What confusion there is in the world regarding the church! To the onlooker it must seem like a hopeless array of religions represented around the world. Wars have been fought and countless lives have been taken in the name of religion. We can well understand what the history of religion has deposited on the souls of both skeptics and outright opponents of religion.
In numbers beyond calculation, men and women throughout history have raised their objections and rooted their excuses in something they see with their eyes: the conduct of other men and women who make religion taste like a bitter poison.
Tragically, all religion seems to get lumped together until the distinctions between the various religions are very hard to see. This kind of deception is actually quite brilliant--if your predetermination is to feel free of all responsibility where religion is concerned.
As there is only one God, so there is only one true religion: the religion that has this one God as the only object of worship and allegiance. Pluralists, however, condemns this notion as arrogantly exclusivist. Multiculturalists become incensed over the inherent sentiments of superiority implied by those who attach “only” to their religious requirements. But the worldview engendered by the Bible must stand apart and distinct from the worldviews engendered by human wisdom. There is no way around the truth here.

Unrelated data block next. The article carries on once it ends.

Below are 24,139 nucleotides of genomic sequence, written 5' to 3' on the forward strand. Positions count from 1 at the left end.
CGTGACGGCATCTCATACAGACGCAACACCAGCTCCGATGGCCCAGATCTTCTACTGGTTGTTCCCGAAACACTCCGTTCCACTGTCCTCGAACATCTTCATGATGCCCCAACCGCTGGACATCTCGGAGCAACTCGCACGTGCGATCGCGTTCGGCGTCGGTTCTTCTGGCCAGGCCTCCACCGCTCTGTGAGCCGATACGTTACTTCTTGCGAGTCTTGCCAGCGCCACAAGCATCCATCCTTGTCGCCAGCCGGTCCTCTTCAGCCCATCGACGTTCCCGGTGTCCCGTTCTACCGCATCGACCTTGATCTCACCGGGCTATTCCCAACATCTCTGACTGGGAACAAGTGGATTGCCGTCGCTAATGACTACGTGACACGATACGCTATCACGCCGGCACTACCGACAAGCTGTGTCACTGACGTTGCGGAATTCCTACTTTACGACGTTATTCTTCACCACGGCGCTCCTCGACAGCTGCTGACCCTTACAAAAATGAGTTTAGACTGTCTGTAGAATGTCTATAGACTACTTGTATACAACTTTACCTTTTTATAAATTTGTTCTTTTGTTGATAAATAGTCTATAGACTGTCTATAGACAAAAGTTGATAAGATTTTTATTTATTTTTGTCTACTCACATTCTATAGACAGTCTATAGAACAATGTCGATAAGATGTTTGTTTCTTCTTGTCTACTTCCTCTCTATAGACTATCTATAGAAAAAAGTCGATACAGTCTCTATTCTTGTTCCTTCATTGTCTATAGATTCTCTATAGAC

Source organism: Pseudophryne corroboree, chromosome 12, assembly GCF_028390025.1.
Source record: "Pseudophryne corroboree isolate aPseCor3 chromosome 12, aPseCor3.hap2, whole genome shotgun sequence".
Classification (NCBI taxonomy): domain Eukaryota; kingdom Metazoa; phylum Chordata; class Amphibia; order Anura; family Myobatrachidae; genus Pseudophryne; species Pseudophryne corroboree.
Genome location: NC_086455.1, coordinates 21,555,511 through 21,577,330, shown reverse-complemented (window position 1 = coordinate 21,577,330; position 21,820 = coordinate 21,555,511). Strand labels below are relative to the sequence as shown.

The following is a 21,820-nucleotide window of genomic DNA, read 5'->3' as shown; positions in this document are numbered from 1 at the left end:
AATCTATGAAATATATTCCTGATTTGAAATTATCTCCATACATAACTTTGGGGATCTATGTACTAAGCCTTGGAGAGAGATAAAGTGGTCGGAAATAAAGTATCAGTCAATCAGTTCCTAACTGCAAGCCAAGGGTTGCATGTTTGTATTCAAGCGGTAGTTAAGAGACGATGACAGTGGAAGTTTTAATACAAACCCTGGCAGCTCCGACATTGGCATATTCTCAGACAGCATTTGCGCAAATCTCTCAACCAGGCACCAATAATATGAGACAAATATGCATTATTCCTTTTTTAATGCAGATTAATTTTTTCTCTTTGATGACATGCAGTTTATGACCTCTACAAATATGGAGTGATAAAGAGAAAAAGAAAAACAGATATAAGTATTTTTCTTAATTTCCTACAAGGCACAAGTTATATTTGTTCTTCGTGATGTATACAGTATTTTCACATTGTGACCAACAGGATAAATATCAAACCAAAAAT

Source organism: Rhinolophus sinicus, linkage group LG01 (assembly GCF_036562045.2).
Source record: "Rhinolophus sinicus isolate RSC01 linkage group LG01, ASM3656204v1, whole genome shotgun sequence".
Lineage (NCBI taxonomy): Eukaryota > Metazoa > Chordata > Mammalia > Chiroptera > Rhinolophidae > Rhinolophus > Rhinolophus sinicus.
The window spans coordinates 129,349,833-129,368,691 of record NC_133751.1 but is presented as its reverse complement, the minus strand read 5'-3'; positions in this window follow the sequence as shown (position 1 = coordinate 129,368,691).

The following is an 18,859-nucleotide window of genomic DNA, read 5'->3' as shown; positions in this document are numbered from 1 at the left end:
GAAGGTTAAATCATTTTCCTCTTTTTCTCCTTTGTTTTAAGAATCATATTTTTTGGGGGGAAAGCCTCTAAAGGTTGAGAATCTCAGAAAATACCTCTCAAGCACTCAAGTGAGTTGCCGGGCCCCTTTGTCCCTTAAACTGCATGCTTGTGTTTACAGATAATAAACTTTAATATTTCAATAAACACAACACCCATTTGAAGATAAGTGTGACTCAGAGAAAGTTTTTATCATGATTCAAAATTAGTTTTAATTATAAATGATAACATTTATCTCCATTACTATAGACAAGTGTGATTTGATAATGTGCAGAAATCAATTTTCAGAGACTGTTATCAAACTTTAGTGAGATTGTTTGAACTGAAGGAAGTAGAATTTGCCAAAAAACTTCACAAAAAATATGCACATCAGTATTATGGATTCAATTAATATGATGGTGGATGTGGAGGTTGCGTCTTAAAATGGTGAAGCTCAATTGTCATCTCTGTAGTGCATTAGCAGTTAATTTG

But that’s the problem. Truth. The relativist abhors the notion of the truth. Truth is culturally conditioned. It is relative to the beliefs of individual cultures and individual people within the same culture. This worldview has rained death and destruction down upon multiplied societies that can no longer make definitive judgments about human behavior. It is difficult to exaggerate the mess we began to make for ourselves the moment we made truth a matter of choice. Tragically, however, there is not the least indication that we will ever come to our senses and find our way back to the reasoning we’ve long since left behind. It would not be an evil intent to say that our stupidity will become our doom. It is nothing short of insanity to advocate for relativism as a viable worldview.
In an otherwise warm and fairly innocuous film, “Miracle on 34th Street,” the lawyer defending the store Santa Claus in a New York courtroom captures a nonsensical idea sneaking in through an emotional drama: “I would ask the court to consider what is better: a lie that draws a smile, or a truth that draws a tear.” Follow the trajectory of this infantile thinking! It doesn’t really require a keen philosophical mind.